# 9.65 RadixExpansion¶

It possible to expand numbers in general bases.

Here we expand 111 in base 5. This means

111::RadixExpansion(5)


 421

Type: RadixExpansion 5

You can expand fractions to form repeating expansions.

(5/24)::RadixExpansion(2)


 0.00110‾

Type: RadixExpansion 2

(5/24)::RadixExpansion(3)


 0.012‾

Type: RadixExpansion 3

(5/24)::RadixExpansion(8)


 0.152‾

Type: RadixExpansion 8

(5/24)::RadixExpansion(10)


 0.2083‾

Type: RadixExpansion 10

For bases from 11 to 36 the letters A through Z are used.

(5/24)::RadixExpansion(12)


 0.26

Type: RadixExpansion 12

(5/24)::RadixExpansion(16)


 0.35‾

Type: RadixExpansion 16

(5/24)::RadixExpansion(36)


 0.7I

Type: RadixExpansion 36

For bases greater than 36, the ragits are separated by blanks.

(5/24)::RadixExpansion(38)


 0.734312512‾

Type: RadixExpansion 38

The RadixExpansion type provides operations to obtain the individual ragits. Here is a rational number in base 8.

a := (76543/210)::RadixExpansion(8)


 554.37307‾

Type: RadixExpansion 8

The operation wholeRagitswholeRagitsRadixExpansion returns a list of the ragits for the integral part of the number.

w := wholeRagits a


 [5,5,4]

Type: List Integer

The operations prefixRagitsprefixRagitsRadixExpansion and cycleRagitscycleRagitsRadixExpansion return lists of the initial and repeating ragits in the fractional part of the number.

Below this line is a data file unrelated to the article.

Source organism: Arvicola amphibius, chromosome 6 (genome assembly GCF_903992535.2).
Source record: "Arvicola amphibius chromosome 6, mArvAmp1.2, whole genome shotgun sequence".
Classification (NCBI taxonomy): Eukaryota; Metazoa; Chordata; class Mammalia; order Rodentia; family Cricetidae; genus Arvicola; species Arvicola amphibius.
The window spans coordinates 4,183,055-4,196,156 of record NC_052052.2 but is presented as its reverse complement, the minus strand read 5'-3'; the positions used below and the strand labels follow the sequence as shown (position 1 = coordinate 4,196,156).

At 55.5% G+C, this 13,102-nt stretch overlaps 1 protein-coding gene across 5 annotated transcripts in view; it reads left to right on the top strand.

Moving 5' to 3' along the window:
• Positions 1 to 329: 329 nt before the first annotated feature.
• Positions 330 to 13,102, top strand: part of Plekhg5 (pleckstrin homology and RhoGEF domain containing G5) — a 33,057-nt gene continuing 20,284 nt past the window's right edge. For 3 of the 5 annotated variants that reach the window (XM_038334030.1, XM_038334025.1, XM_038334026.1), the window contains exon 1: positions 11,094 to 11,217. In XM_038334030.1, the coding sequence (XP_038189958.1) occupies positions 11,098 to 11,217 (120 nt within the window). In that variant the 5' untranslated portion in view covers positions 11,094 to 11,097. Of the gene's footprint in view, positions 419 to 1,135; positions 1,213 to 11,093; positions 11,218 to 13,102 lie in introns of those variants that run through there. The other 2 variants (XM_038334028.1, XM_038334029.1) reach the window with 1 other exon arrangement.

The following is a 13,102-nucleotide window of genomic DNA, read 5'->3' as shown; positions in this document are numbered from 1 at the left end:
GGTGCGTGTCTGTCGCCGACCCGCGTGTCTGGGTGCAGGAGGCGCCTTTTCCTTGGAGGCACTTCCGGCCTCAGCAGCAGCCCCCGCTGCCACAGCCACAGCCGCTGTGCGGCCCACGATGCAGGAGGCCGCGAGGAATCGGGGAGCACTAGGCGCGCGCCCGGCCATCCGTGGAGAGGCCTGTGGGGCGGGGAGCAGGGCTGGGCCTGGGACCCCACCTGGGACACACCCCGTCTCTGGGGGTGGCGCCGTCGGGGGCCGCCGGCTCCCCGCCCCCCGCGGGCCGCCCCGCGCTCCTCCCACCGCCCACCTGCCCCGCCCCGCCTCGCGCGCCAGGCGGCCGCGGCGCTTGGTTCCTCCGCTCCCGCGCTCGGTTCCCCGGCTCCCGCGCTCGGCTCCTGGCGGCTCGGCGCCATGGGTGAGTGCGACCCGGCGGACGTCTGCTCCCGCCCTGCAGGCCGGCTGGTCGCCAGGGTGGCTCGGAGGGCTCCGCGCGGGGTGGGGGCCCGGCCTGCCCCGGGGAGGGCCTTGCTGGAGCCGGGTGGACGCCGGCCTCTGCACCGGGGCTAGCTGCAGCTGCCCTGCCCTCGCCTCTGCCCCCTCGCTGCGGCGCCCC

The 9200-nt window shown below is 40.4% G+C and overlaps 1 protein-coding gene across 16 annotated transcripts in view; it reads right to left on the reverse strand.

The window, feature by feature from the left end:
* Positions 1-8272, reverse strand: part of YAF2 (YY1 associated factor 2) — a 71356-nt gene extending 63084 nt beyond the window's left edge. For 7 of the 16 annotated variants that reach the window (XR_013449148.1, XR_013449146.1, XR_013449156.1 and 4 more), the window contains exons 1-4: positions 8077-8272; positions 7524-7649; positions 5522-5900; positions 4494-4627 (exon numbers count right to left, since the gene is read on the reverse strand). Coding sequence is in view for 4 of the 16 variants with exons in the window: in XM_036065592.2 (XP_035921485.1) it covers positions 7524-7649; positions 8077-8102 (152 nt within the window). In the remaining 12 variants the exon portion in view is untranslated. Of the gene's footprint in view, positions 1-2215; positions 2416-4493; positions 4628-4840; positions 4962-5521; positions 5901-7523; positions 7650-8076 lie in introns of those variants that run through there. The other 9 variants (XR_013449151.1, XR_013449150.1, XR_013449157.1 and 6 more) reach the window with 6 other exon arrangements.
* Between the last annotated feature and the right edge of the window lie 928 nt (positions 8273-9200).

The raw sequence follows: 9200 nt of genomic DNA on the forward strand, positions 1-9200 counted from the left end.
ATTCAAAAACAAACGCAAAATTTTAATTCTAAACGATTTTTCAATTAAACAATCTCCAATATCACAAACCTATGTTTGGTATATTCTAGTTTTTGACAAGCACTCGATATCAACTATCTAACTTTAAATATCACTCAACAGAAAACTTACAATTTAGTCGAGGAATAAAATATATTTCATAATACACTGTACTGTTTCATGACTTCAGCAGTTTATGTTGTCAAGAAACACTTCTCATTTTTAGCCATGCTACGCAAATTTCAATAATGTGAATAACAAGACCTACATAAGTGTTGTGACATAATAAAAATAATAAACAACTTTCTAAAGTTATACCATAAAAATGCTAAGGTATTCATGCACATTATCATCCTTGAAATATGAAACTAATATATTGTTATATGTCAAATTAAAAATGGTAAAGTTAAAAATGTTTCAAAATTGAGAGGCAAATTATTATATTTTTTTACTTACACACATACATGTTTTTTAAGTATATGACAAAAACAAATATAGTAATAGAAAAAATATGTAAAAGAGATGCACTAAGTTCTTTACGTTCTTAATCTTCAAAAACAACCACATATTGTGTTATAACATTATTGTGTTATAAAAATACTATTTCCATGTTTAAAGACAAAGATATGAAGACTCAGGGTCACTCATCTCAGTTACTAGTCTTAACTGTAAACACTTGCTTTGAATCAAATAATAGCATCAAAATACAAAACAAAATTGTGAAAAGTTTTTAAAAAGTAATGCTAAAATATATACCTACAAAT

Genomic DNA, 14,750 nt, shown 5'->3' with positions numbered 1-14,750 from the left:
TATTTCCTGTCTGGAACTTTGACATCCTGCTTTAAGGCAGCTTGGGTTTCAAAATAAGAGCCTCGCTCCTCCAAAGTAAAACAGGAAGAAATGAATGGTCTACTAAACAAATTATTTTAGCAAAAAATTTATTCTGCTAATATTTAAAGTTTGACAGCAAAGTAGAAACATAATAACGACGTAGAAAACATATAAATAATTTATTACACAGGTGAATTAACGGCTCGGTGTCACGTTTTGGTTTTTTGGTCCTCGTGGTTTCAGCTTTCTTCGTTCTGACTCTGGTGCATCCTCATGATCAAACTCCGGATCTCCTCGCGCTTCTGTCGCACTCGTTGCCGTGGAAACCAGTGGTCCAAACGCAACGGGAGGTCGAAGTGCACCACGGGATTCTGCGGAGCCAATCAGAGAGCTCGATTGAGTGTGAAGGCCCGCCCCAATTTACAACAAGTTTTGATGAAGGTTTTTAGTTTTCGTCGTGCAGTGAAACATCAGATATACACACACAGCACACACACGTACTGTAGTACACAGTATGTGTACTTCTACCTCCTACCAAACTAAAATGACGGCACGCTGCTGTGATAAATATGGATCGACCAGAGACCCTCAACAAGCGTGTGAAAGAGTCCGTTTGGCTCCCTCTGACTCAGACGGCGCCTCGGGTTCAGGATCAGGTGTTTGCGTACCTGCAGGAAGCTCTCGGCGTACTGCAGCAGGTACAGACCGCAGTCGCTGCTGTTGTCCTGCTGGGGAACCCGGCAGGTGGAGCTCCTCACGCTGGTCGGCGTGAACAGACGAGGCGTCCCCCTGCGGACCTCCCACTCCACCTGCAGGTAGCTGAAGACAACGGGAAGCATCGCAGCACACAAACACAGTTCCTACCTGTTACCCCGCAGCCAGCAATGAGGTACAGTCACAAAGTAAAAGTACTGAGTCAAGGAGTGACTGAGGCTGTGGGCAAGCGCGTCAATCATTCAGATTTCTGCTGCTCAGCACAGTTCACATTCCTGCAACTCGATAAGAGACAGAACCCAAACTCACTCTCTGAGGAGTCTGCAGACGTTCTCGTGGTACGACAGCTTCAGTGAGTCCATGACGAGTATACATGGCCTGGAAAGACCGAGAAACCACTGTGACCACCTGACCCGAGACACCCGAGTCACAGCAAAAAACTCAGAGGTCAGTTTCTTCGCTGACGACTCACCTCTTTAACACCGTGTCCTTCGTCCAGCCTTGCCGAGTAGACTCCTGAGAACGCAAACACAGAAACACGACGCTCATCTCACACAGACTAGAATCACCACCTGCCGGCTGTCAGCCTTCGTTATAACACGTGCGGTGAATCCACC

f0 := prefixRagits a


 [3]

Type: List Integer

f1 := cycleRagits a


 [7,3,0,7]

Type: List Integer

You can construct any radix expansion by giving the whole, prefix and cycle parts. The declaration is necessary to let FriCAS know the base of the ragits.

u:RadixExpansion(8):=wholeRadix(w)+fractRadix(f0,f1)


 554.37307‾

Type: RadixExpansion 8

If there is no repeating part, then the list [0] should be used.

v: RadixExpansion(12) := fractRadix([1,2,3,11], [0])


 0.123B0‾

Type: RadixExpansion 12

If you are not interested in the repeating nature of the expansion, an infinite stream of ragits can be obtained using fractRagitsfractRagitsRadixExpansion.

fractRagits(u)


 [3,7,3,0,7,7‾]

Type: Stream Integer

Of course, it’s possible to recover the fraction representation:

a :: Fraction(Integer)


 76543210

Type: Fraction Integer

More examples of expansions are available in DecimalExpansionXmpPage , BinaryExpansionXmpPage , and HexadecimalExpansionXmpPage .